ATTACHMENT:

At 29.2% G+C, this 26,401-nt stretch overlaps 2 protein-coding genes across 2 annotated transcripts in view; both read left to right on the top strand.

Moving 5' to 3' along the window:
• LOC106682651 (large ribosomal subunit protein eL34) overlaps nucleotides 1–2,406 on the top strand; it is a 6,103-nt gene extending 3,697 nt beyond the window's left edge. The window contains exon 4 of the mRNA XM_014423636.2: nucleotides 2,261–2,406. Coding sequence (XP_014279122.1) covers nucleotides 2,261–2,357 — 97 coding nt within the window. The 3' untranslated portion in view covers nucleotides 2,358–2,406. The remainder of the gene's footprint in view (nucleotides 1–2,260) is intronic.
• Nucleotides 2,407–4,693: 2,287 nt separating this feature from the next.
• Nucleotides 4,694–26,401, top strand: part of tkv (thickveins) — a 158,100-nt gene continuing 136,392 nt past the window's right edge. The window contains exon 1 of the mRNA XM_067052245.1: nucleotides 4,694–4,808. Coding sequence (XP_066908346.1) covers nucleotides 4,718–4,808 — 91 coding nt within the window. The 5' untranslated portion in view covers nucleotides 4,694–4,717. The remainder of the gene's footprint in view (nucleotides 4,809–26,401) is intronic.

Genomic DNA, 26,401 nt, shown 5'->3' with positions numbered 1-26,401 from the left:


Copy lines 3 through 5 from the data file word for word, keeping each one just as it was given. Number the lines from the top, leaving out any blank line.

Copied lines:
• LOC106682651 (large ribosomal subunit protein eL34) overlaps nucleotides 1–2,406 on the top strand; it is a 6,103-nt gene extending 3,697 nt beyond the window's left edge. The window contains exon 4 of the mRNA XM_014423636.2: nucleotides 2,261–2,406. Coding sequence (XP_014279122.1) covers nucleotides 2,261–2,357 — 97 coding nt within the window. The 3' untranslated portion in view covers nucleotides 2,358–2,406. The remainder of the gene's footprint in view (nucleotides 1–2,260) is intronic.
• Nucleotides 2,407–4,693: 2,287 nt separating this feature from the next.
• Nucleotides 4,694–26,401, top strand: part of tkv (thickveins) — a 158,100-nt gene continuing 136,392 nt past the window's right edge. The window contains exon 1 of the mRNA XM_067052245.1: nucleotides 4,694–4,808. Coding sequence (XP_066908346.1) covers nucleotides 4,718–4,808 — 91 coding nt within the window. The 5' untranslated portion in view covers nucleotides 4,694–4,717. The remainder of the gene's footprint in view (nucleotides 4,809–26,401) is intronic.